Not only is its fleshy flower bud something of a delicacy, but compounds extracted from this flavonoid-rich vegetable are also said to have a beneficial effect on the liver – helping protect liver cells from toxins – and increasing bile secretion to improve digestion of dietary fats.
Dr Sarah Brewer says: ‘The active ingredients – particularly cynarin – are extracted from the leaves and stems of the plant and could be helpful in reducing high cholesterol levels and relieving digestive complaints.’
What does artichoke do?
Artichoke is rich in a range of nutrients including the flavonoid luteolin, vitamin C, vitamin A, manganese, potassium, and folic acid. The key active component in the artichoke is cynarin. This can stimulate bile secretion from the liver which improves digestion of dietary fats and reduces a range of symptoms and conditions.
Artichoke also contains inulin, a soluble fibre that slows down digestion when it is eaten as a food, helping to control blood sugar after meals and therefore useful for people with diabetes. Artichoke extract has also been shown to reduce indigestion and symptoms associated with irritable bowel syndrome (IBS). There is also some evidence to show it can reduce high cholesterol levels.
Inulin is thought to help speed up the passage of food through the digestive tract (as it contains soluble fibre) which could be why some people taking artichoke leaf extract say it eases feelings of bloating and fullness. This action, combined with the increase in bile production, is thought to explain the extract's cholesterol-lowering effects.
One study found cholesterol levels were reduced by an average of 4.2 per cent among artichoke users, compared to 1.9 per cent in a placebo group. A review of studies into the effectiveness of artichoke leaf extract for reducing high cholesterol concluded it had a modestly positive effect on cholesterol levels, but for now, experts say the results are not compelling enough for it to be recommended as a treatment for high cholesterol.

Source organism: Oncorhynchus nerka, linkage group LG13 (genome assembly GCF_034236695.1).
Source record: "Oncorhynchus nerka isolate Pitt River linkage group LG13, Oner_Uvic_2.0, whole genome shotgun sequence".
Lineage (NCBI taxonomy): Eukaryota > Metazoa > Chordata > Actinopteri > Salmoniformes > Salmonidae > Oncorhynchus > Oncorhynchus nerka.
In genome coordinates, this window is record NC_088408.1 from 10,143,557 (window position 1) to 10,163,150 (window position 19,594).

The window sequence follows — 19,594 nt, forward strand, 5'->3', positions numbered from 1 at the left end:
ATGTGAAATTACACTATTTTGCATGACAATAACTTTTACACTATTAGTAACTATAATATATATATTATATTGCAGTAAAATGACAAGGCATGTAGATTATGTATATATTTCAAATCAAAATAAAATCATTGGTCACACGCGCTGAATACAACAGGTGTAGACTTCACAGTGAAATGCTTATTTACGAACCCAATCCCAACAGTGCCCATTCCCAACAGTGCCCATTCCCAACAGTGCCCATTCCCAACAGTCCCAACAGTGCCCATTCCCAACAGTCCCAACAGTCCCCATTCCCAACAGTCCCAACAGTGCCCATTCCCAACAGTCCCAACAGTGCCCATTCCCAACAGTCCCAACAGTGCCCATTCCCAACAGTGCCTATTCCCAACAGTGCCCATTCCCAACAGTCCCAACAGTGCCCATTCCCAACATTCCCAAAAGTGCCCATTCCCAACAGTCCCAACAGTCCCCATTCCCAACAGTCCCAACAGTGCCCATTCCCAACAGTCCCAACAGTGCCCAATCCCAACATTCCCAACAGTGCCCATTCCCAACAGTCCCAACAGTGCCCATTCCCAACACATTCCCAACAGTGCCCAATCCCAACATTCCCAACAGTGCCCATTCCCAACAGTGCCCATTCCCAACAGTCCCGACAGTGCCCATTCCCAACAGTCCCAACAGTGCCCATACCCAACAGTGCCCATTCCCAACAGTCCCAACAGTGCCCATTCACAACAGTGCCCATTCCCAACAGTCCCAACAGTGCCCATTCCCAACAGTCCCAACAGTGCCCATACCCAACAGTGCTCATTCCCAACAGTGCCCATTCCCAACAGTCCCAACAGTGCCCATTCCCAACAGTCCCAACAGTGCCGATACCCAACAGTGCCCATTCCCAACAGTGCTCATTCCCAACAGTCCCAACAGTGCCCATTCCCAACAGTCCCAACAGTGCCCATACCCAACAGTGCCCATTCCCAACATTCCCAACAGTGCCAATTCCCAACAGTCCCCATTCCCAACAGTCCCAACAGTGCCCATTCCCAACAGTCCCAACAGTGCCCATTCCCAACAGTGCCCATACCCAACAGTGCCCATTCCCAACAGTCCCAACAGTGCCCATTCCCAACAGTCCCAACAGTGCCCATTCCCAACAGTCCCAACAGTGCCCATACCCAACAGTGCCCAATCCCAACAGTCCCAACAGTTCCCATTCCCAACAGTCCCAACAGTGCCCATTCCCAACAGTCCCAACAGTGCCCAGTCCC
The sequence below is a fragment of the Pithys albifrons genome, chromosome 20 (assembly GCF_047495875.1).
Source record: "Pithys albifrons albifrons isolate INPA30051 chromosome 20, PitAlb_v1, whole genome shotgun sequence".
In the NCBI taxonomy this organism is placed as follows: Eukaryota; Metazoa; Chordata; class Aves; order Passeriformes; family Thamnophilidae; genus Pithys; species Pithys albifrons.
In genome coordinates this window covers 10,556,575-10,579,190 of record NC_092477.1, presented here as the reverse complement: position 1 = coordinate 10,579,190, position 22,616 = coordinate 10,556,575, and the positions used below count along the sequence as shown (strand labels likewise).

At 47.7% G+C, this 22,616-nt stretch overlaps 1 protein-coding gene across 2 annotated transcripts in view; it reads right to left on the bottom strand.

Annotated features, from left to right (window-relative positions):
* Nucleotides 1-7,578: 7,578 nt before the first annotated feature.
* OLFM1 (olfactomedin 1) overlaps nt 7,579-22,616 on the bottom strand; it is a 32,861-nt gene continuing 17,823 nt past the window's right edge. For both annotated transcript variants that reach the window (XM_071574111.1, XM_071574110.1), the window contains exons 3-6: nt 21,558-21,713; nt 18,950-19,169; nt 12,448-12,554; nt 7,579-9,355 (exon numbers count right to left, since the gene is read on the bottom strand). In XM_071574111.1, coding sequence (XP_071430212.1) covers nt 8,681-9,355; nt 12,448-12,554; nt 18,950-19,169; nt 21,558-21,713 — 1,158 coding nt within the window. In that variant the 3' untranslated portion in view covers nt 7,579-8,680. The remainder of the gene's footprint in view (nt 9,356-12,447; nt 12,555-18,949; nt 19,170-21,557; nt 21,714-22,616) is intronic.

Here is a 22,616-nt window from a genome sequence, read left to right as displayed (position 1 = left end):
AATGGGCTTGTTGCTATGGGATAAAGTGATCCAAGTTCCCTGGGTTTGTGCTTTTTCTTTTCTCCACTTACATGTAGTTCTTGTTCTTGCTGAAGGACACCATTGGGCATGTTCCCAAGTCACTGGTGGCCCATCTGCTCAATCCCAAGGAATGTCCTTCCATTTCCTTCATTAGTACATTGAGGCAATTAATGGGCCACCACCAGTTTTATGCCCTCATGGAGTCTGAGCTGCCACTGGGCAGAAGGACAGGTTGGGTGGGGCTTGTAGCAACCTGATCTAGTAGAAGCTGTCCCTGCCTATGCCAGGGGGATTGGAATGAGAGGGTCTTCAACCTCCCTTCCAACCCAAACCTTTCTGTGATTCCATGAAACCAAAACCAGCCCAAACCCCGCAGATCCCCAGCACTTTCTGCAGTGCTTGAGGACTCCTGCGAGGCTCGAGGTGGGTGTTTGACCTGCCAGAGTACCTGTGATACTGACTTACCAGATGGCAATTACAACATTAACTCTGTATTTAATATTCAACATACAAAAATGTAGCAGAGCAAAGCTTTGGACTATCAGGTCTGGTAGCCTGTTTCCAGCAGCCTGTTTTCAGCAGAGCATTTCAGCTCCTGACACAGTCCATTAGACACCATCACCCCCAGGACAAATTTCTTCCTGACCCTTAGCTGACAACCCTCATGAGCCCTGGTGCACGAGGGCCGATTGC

Indigestion and IBS
Artichoke leaf extract appears to reduce indigestion symptoms such as nausea, flatulence and stomach pain. That some of these are also symptoms of a hangover has led people to believe artichoke extract is also a useful hangover cure, although there is no hard evidence to support this. Research in its early stages suggests artichoke extracts could also reduce symptoms associated with IBS-like bloating, cramping, abdominal pain and heartburn.
Getting artichoke from your diet
You can obviously eat the fleshy flower bud or heart of the artichoke but it is the stems and leaves, which are less edible, that contain the majority of the therapeutic compounds like cynarin, and this is where artichoke extract supplements can be helpful.
For some people, artichoke extract can cause intestinal gas and allergic reactions (for those also allergic to ragweed, chrysanthemums, marigolds and daisies). People suffering with gallstones are advised to use artichoke extract with caution as it can irritate their condition by increasing bile flow. There is also concern that artichoke extract could make bile duct obstruction worse. If you suffer with this condition talk to your doctor before taking artichoke extract.
There is currently no UK Recommended Daily Allowance. A dose of two 340mg artichoke tablets, each containing 7.2mg of cynarin daily is typical.
Experts recommend taking artichoke supplements with Milk Thistle supplements, which help with over-indulgence.
Nothing beats a healthy, balanced diet to provide all the nutrients we need. But when this isn’t possible supplements can help. This article isn’t intended to replace medical advice. Please consult your healthcare professional before trying supplements or herbal medicines.